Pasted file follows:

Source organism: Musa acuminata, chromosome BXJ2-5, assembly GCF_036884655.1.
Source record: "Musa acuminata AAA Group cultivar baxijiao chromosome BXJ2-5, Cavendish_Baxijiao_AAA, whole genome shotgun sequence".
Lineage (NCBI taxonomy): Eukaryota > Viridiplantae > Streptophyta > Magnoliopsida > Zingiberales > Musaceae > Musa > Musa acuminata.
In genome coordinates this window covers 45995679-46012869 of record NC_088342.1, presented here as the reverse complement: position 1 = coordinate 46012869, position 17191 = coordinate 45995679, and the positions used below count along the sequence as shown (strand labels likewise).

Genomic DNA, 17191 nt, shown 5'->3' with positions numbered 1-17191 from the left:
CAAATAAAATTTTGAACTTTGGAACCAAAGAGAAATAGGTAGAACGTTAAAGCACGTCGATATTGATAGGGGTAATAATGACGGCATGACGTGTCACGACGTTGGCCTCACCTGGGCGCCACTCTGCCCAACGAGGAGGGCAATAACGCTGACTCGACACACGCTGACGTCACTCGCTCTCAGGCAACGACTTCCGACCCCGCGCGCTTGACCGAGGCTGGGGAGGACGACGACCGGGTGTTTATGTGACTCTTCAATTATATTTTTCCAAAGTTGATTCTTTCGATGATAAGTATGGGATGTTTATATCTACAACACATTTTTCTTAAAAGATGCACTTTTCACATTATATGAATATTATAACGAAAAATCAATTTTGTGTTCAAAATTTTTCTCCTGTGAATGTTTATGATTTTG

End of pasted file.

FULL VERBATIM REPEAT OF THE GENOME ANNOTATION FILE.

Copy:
Source organism: Musa acuminata, chromosome BXJ2-5, assembly GCF_036884655.1.
Source record: "Musa acuminata AAA Group cultivar baxijiao chromosome BXJ2-5, Cavendish_Baxijiao_AAA, whole genome shotgun sequence".
Lineage (NCBI taxonomy): Eukaryota > Viridiplantae > Streptophyta > Magnoliopsida > Zingiberales > Musaceae > Musa > Musa acuminata.
In genome coordinates this window covers 45995679-46012869 of record NC_088342.1, presented here as the reverse complement: position 1 = coordinate 46012869, position 17191 = coordinate 45995679, and the positions used below count along the sequence as shown (strand labels likewise).

Genomic DNA, 17191 nt, shown 5'->3' with positions numbered 1-17191 from the left:
CAAATAAAATTTTGAACTTTGGAACCAAAGAGAAATAGGTAGAACGTTAAAGCACGTCGATATTGATAGGGGTAATAATGACGGCATGACGTGTCACGACGTTGGCCTCACCTGGGCGCCACTCTGCCCAACGAGGAGGGCAATAACGCTGACTCGACACACGCTGACGTCACTCGCTCTCAGGCAACGACTTCCGACCCCGCGCGCTTGACCGAGGCTGGGGAGGACGACGACCGGGTGTTTATGTGACTCTTCAATTATATTTTTCCAAAGTTGATTCTTTCGATGATAAGTATGGGATGTTTATATCTACAACACATTTTTCTTAAAAGATGCACTTTTCACATTATATGAATATTATAACGAAAAATCAATTTTGTGTTCAAAATTTTTCTCCTGTGAATGTTTATGATTTTG